"the demand that everything must make a spectacular political statement […] has forced us to gloss over the nooks and crannies [….] By rediscovering the ordinary […] the daily lives of people should be the direct focus of political interest [….] If it is a new society we seek to bring about in South Africa then that newness will be based on a direct concern with the way people actually live."
– Njabulo Ndebele, 2001, South African Literature and Culture: Rediscovery of the Ordinary
My work is an artistic exploration of making the private public. For me there is no politics outside of the private, nothing extraordinary outside of the carnival of everyday, ordinary life. My artistic vision stems from the need to share the quirky, queer, beautiful and extraordinary that I see in the ordinary. I am in love with the individual, eccentric beauty and extraordinariness that I see in the ordinary around me in my daily life – the very human landscape of the city we live in, the selves that we choose to inhabit and the very organic and dynamic energy at the heart of the way that we engage with our city and ourselves. It is this energy, this life-saving and life-celebrating renewal, recreation and renegotiation that is at the heart of my journey and who I am, what I see in this city and its people, and thus the images that I make.
My work is, first and foremost, a vehicle through which I perform the continuing creative construction of my identity; a way for me to document who I am, who I am becoming. I approach other spaces through fearlessly, and yet courageously, exploring inner space. My very confessional public excavation of the private through sharing my journey on Facebook and Twitter allows me to explore my self and my performance of my fluid identity and gender identity. By removing myself, as far as is possible, from the politicised community I live in, as well as the politicised categories I have lived within for most of my life, I am allowed the relative freedom of playing with and performing my own self, continuously and unendingly recreating and reconstructing my self, sharing that de- and reconstruction with my audience.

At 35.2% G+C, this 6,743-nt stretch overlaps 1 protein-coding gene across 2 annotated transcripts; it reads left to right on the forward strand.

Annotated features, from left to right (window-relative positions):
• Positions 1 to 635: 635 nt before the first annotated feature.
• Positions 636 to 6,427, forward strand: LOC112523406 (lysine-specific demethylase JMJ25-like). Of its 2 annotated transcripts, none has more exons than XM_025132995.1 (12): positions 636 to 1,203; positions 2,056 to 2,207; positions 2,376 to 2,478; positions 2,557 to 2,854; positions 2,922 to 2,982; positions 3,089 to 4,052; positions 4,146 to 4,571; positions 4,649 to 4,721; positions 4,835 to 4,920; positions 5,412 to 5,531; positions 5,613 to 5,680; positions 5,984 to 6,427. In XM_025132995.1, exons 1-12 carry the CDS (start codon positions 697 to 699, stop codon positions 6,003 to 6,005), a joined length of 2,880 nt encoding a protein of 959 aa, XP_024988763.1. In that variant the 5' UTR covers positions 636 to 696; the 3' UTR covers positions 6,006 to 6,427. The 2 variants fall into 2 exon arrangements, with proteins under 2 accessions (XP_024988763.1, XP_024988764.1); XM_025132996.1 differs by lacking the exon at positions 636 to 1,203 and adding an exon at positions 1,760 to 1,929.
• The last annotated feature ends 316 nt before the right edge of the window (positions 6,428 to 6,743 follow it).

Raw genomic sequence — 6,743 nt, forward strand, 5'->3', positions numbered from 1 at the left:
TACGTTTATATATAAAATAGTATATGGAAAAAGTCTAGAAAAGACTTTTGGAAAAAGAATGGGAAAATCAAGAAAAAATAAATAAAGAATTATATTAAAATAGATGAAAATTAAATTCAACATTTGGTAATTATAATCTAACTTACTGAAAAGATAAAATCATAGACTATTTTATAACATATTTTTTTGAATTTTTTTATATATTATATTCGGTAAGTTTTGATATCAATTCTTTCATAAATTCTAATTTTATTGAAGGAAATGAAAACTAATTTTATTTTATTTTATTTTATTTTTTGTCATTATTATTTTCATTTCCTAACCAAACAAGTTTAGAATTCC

And the beauty is that my work has literally saved my life, has changed the way I see myself forever, has enabled me to fall in love with myself and the world around me. What started out as an autobiographical, therapeutic and healing process is now the framework for my work, allowing me to elicit the personal from the public, as my scrutiny of what it means to be human from the inside out allows me to see the human-ness in that which I see. I envision my portraiture as a mediated and collaborative experience of being stripped bare of its branded identity: humanity in its unmediated, ordinary and thus extraordinary form.